Think about playing a multi-person game—it’s easy to imagine having several people gathered together with their own devices while seeing the same virtual world appear in relation to where they are standing.

But beyond games, there are practical applications for accurately positioning objects for everyone, and letting multiple people interact or work together on a project. Also, the ability to pick up where you left off, or have others peer into your world. Not to mention the ability to take your 3D objects to some other physical place.

Apple’s ARKit 2 introduced some features for multi-user AR experiences (in this example, two people are playing a game together, with graphics positioned relative to each player). https://www.apple.com/newsroom/2018/06/apple-unveils-arkit-2/

This also has huge potential with product repair and support, where someone might be on location, while another person “looks on” through their remote device (seeing live video as well from the first).

So with shopping, imagine if a homeowner laid out a room full of furniture, and then later went to visit a showroom and see products in real life. Here a consultant might help review their selections and make adjustments. At the showroom, there could be a high-resolution display, or “holodeck-type” room, or other ways to interact. Back at home, the customer could see the results. The homeowner might have the ability to request an expert help them remotely: a designer could help make some changes while seeing their room.


✅ Working on big products and large-scale surfaces, especially outside

One of the issues with AR software is the range at which the software/hardware can examine the world and make the 3D world map. AR is incredible in room-scale solutions, or where the user goes through extra steps to move about and map a larger area.

So, imagine wanting to change a large part of your home’s exterior. You can stand off the porch and position a new door or window area, but if you stepped back to the curb, AR software/hardware doesn’t have the ability today to “see” the whole house.

But it’s possible to visualize large scale object(s), or even a whole 3D home or addition, it just takes more work. The example video below takes this idea to the extreme: the Realar platform is aimed at creating full 3D homes that users can experience (presumably on an empty lot). Keep in mind, users are provided with the experience from a builder, vs. creating the model themselves. You’ll have to imagine an experience where the user does know the size of their house’s measurements, and creates a large model to try out products on.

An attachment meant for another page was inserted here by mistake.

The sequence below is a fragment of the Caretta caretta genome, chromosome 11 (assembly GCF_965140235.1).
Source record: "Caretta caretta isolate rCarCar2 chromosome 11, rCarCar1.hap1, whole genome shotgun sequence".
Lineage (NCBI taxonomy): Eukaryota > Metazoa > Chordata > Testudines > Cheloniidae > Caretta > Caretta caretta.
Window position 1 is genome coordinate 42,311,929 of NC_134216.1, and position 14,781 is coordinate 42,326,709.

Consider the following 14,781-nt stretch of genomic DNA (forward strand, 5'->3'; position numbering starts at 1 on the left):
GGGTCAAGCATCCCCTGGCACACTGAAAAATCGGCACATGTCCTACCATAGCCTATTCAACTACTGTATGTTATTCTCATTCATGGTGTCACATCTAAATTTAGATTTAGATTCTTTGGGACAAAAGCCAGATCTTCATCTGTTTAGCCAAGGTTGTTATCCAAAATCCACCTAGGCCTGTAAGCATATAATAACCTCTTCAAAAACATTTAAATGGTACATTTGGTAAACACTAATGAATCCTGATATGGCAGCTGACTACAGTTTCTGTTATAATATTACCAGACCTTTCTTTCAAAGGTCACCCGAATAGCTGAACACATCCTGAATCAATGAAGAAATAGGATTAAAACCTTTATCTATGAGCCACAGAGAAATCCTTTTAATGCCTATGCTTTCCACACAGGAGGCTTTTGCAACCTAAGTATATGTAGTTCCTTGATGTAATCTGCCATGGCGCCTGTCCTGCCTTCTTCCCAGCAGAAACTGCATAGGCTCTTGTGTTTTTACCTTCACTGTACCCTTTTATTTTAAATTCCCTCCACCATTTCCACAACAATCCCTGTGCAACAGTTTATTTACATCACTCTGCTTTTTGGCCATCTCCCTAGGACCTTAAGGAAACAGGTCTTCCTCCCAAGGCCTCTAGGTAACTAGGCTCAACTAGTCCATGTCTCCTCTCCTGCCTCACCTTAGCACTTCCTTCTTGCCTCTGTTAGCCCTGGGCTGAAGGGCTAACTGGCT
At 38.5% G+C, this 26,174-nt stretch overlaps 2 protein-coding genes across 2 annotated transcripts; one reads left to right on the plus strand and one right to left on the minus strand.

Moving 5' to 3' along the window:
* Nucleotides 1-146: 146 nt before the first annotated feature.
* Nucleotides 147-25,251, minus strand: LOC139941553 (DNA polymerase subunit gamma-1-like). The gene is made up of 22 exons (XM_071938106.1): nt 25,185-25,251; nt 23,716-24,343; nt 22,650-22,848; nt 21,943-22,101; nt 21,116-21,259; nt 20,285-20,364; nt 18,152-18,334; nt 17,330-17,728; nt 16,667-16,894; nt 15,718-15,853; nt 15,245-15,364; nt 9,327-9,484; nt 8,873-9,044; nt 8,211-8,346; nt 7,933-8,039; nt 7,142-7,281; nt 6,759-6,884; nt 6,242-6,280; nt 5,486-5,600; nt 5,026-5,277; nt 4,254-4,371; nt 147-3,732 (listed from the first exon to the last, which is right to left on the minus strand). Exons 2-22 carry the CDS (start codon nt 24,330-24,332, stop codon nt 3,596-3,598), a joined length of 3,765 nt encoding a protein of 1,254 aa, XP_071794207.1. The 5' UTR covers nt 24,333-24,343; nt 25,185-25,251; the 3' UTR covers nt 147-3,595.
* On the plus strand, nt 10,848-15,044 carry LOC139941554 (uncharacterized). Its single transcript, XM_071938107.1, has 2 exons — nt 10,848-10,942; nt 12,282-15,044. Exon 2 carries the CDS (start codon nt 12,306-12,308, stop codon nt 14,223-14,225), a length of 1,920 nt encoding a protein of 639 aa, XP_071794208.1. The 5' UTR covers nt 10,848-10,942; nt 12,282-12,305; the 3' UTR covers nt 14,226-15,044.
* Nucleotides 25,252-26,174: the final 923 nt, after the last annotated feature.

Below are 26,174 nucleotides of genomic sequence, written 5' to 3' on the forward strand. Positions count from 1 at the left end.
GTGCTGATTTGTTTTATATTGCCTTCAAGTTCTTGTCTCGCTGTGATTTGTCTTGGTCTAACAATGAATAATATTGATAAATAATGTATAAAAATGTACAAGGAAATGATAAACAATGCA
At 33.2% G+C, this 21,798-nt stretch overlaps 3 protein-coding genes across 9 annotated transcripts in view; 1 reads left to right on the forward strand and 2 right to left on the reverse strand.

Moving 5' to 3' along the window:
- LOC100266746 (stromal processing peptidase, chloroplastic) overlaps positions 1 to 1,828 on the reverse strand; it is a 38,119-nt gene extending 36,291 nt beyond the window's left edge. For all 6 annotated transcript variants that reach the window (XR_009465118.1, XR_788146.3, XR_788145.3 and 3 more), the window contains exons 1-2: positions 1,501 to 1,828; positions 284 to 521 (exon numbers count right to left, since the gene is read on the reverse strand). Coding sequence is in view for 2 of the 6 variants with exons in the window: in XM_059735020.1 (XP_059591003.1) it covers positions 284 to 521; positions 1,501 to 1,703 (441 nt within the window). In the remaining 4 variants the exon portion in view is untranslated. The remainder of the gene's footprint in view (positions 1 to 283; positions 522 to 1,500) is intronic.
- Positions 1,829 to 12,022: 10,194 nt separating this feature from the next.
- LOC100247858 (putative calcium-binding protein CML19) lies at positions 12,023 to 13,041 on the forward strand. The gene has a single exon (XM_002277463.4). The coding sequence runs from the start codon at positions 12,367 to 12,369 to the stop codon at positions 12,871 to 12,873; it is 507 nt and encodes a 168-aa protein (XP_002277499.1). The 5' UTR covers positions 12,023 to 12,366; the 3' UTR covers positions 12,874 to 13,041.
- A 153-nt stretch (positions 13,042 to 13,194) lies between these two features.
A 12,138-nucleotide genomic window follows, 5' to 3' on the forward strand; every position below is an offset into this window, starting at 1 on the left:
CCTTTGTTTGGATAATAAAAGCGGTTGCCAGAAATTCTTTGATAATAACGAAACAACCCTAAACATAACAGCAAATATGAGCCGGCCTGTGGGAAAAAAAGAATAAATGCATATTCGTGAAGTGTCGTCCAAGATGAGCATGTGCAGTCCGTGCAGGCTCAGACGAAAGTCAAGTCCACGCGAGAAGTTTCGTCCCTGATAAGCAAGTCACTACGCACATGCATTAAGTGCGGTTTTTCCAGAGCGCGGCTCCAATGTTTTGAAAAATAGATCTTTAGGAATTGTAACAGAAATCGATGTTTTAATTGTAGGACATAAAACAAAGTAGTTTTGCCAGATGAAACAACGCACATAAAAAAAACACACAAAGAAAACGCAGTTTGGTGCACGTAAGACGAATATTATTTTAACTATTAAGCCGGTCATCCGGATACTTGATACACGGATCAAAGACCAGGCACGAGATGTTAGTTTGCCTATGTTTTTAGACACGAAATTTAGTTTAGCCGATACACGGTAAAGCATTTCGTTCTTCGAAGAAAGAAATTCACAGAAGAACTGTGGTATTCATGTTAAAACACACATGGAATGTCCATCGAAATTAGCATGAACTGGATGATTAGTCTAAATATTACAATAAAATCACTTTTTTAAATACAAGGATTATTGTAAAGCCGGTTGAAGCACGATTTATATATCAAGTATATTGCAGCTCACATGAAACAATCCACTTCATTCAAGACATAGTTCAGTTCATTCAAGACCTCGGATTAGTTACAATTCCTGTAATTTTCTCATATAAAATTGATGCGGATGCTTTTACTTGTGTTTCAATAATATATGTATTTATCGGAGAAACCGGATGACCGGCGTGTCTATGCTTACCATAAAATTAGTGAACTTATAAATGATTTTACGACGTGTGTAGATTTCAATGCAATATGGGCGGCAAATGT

You might be wondering: How does this relate to Google’s new AR feature for Maps, which can provide directional arrows and other position details? The difference here is one of scale and accuracy — Google is using looser GPS-accurate knowledge of the world, not positioning information down to the fractions of an inch that AR provides when done by the individual user.


✅ Intelligent identification of real objects/spaces and areas — and putting this information to use

Some features to come in the near future will provide people with a more immersive or simpler experience by automatically preparing a scene, or making some decisions for them. These will involve machine learning / artificial intelligence to better understand what’s behind the camera.

Smarter object placement: First, most experiences have the user generally place an object into their room, and then allow them to move it around, or rotate into place. If the system could better understand what is in the room, items could be placed more intelligently. Image a person shopping for a table setting, where instead of placing items onto their table, the system could virtually set the entire table, because it recognizes a table and its shape, and where chairs are placed. Or the homeowner shopping for window treatments wouldn’t have to move the virtual curtains over the windows, because the system would know where windows are.

Smarter, more automated preparation for covered surfaces: Today’s AR applications that help people shop for tile, wood floors, or wall coverings involve the user in a first step that designates where they want product to go. For example, the Graham and Brown wallpaper app has the user define walls, and then cut out any openings, before trying out the different wallpaper samples. As the shopper tries out wallpaper for example, these holes are maintained and the illusion works.

Example user interface having the user define a flat surface, and then “erase” openings.

What will make these types of shopping experiences more engaging is when this “masking” step can be more automated. In other words, an application that can examine the real world and make a guess about the full surface of a wall, and automatically cut holes for doorways and windows.

Cambrian is a startup developing intelligent AR features to automatically identify areas of interest, which will save the user time and effort to define these areas themselves. (http://www.cambrian.io)

Related to the occlusion feature above, imagine an application where the floor surface can be automatically located and scaled, and even work around furniture that is sitting on the existing floor in real time.


AR will continue to enhance customer purchase journeys

AR today shouldn’t be taken for granted — it’s capable of delivering amazing experiences we only dreamed of just a few years ago, and can really assist and inform shoppers who need more information and confidence to make high-ticket purchases.

And the capabilities identified here will certainly further extend reality and deliver experiences that are more immersive and meaningful. Manufacturers should be seriously considering the ways they can incorporate 3D technology into their marketing and sales experiences. Do you want to know how to proceed? At the conclusion of my previous article, I laid out some recommendations for “what you need to do to get started with an Augmented Reality strategy.”